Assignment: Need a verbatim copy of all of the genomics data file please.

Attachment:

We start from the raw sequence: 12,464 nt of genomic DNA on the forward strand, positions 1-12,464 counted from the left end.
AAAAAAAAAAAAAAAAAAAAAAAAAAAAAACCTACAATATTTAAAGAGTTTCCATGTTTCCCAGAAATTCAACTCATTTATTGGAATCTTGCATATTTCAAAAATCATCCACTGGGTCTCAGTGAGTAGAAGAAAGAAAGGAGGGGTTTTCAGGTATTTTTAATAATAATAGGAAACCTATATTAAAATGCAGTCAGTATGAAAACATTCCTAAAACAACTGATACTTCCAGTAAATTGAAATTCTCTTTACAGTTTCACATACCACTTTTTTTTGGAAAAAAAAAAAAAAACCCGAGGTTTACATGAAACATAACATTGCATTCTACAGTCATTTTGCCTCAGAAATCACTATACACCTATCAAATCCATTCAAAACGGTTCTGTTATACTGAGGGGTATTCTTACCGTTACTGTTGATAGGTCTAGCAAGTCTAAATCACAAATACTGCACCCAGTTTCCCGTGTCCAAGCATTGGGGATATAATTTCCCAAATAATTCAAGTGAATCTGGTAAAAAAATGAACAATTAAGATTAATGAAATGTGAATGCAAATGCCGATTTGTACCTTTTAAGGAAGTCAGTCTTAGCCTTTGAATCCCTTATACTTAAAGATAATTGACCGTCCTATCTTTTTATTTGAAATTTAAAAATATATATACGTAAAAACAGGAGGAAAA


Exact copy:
We start from the raw sequence: 12,464 nt of genomic DNA on the forward strand, positions 1-12,464 counted from the left end.
AAAAAAAAAAAAAAAAAAAAAAAAAAAAAACCTACAATATTTAAAGAGTTTCCATGTTTCCCAGAAATTCAACTCATTTATTGGAATCTTGCATATTTCAAAAATCATCCACTGGGTCTCAGTGAGTAGAAGAAAGAAAGGAGGGGTTTTCAGGTATTTTTAATAATAATAGGAAACCTATATTAAAATGCAGTCAGTATGAAAACATTCCTAAAACAACTGATACTTCCAGTAAATTGAAATTCTCTTTACAGTTTCACATACCACTTTTTTTTGGAAAAAAAAAAAAAAACCCGAGGTTTACATGAAACATAACATTGCATTCTACAGTCATTTTGCCTCAGAAATCACTATACACCTATCAAATCCATTCAAAACGGTTCTGTTATACTGAGGGGTATTCTTACCGTTACTGTTGATAGGTCTAGCAAGTCTAAATCACAAATACTGCACCCAGTTTCCCGTGTCCAAGCATTGGGGATATAATTTCCCAAATAATTCAAGTGAATCTGGTAAAAAAATGAACAATTAAGATTAATGAAATGTGAATGCAAATGCCGATTTGTACCTTTTAAGGAAGTCAGTCTTAGCCTTTGAATCCCTTATACTTAAAGATAATTGACCGTCCTATCTTTTTATTTGAAATTTAAAAATATATATACGTAAAAACAGGAGGAAAA